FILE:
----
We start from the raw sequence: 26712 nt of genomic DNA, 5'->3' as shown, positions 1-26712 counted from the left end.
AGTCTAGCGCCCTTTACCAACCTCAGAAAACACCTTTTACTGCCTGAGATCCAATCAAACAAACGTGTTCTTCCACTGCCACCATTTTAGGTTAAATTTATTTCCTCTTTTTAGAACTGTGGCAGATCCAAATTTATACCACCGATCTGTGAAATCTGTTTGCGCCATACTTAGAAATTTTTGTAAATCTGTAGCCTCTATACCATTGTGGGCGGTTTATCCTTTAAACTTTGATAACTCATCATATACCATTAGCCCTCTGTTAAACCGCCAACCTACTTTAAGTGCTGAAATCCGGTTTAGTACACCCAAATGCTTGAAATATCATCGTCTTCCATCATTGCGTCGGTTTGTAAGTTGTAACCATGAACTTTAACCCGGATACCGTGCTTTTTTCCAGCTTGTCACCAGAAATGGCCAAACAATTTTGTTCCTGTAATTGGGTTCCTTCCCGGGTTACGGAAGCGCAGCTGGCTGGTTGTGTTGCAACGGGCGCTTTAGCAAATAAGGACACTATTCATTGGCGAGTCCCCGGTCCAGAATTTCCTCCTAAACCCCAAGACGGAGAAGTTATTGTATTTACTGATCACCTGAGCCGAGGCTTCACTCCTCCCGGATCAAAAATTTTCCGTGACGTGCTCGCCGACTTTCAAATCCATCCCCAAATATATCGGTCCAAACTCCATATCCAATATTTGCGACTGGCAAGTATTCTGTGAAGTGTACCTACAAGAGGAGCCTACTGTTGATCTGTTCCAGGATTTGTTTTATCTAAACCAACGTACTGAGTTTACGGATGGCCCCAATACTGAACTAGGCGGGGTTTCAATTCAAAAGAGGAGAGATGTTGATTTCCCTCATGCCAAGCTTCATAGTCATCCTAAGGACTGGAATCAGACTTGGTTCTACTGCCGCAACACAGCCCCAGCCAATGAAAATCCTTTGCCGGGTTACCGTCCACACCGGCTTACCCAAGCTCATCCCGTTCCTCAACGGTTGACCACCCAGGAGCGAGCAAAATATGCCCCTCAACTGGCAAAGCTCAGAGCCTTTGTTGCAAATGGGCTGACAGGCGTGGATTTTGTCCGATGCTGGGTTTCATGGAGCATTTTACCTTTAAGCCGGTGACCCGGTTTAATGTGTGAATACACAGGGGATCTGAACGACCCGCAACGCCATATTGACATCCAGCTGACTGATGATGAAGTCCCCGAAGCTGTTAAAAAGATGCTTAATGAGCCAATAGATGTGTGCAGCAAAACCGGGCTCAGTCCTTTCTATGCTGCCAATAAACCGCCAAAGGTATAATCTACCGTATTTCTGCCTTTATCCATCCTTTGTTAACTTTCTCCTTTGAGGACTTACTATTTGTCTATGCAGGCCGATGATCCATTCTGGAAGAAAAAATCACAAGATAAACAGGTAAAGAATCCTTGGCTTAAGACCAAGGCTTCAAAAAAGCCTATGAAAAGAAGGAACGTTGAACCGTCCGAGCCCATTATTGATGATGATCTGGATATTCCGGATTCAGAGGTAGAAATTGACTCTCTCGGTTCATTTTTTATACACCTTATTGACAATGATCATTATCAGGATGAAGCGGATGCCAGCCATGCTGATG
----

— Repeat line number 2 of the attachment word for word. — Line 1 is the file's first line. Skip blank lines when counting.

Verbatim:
AGTCTAGCGCCCTTTACCAACCTCAGAAAACACCTTTTACTGCCTGAGATCCAATCAAACAAACGTGTTCTTCCACTGCCACCATTTTAGGTTAAATTTATTTCCTCTTTTTAGAACTGTGGCAGATCCAAATTTATACCACCGATCTGTGAAATCTGTTTGCGCCATACTTAGAAATTTTTGTAAATCTGTAGCCTCTATACCATTGTGGGCGGTTTATCCTTTAAACTTTGATAACTCATCATATACCATTAGCCCTCTGTTAAACCGCCAACCTACTTTAAGTGCTGAAATCCGGTTTAGTACACCCAAATGCTTGAAATATCATCGTCTTCCATCATTGCGTCGGTTTGTAAGTTGTAACCATGAACTTTAACCCGGATACCGTGCTTTTTTCCAGCTTGTCACCAGAAATGGCCAAACAATTTTGTTCCTGTAATTGGGTTCCTTCCCGGGTTACGGAAGCGCAGCTGGCTGGTTGTGTTGCAACGGGCGCTTTAGCAAATAAGGACACTATTCATTGGCGAGTCCCCGGTCCAGAATTTCCTCCTAAACCCCAAGACGGAGAAGTTATTGTATTTACTGATCACCTGAGCCGAGGCTTCACTCCTCCCGGATCAAAAATTTTCCGTGACGTGCTCGCCGACTTTCAAATCCATCCCCAAATATATCGGTCCAAACTCCATATCCAATATTTGCGACTGGCAAGTATTCTGTGAAGTGTACCTACAAGAGGAGCCTACTGTTGATCTGTTCCAGGATTTGTTTTATCTAAACCAACGTACTGAGTTTACGGATGGCCCCAATACTGAACTAGGCGGGGTTTCAATTCAAAAGAGGAGAGATGTTGATTTCCCTCATGCCAAGCTTCATAGTCATCCTAAGGACTGGAATCAGACTTGGTTCTACTGCCGCAACACAGCCCCAGCCAATGAAAATCCTTTGCCGGGTTACCGTCCACACCGGCTTACCCAAGCTCATCCCGTTCCTCAACGGTTGACCACCCAGGAGCGAGCAAAATATGCCCCTCAACTGGCAAAGCTCAGAGCCTTTGTTGCAAATGGGCTGACAGGCGTGGATTTTGTCCGATGCTGGGTTTCATGGAGCATTTTACCTTTAAGCCGGTGACCCGGTTTAATGTGTGAATACACAGGGGATCTGAACGACCCGCAACGCCATATTGACATCCAGCTGACTGATGATGAAGTCCCCGAAGCTGTTAAAAAGATGCTTAATGAGCCAATAGATGTGTGCAGCAAAACCGGGCTCAGTCCTTTCTATGCTGCCAATAAACCGCCAAAGGTATAATCTACCGTATTTCTGCCTTTATCCATCCTTTGTTAACTTTCTCCTTTGAGGACTTACTATTTGTCTATGCAGGCCGATGATCCATTCTGGAAGAAAAAATCACAAGATAAACAGGTAAAGAATCCTTGGCTTAAGACCAAGGCTTCAAAAAAGCCTATGAAAAGAAGGAACGTTGAACCGTCCGAGCCCATTATTGATGATGATCTGGATATTCCGGATTCAGAGGTAGAAATTGACTCTCTCGGTTCATTTTTTATACACCTTATTGACAATGATCATTATCAGGATGAAGCGGATGCCAGCCATGCTGATG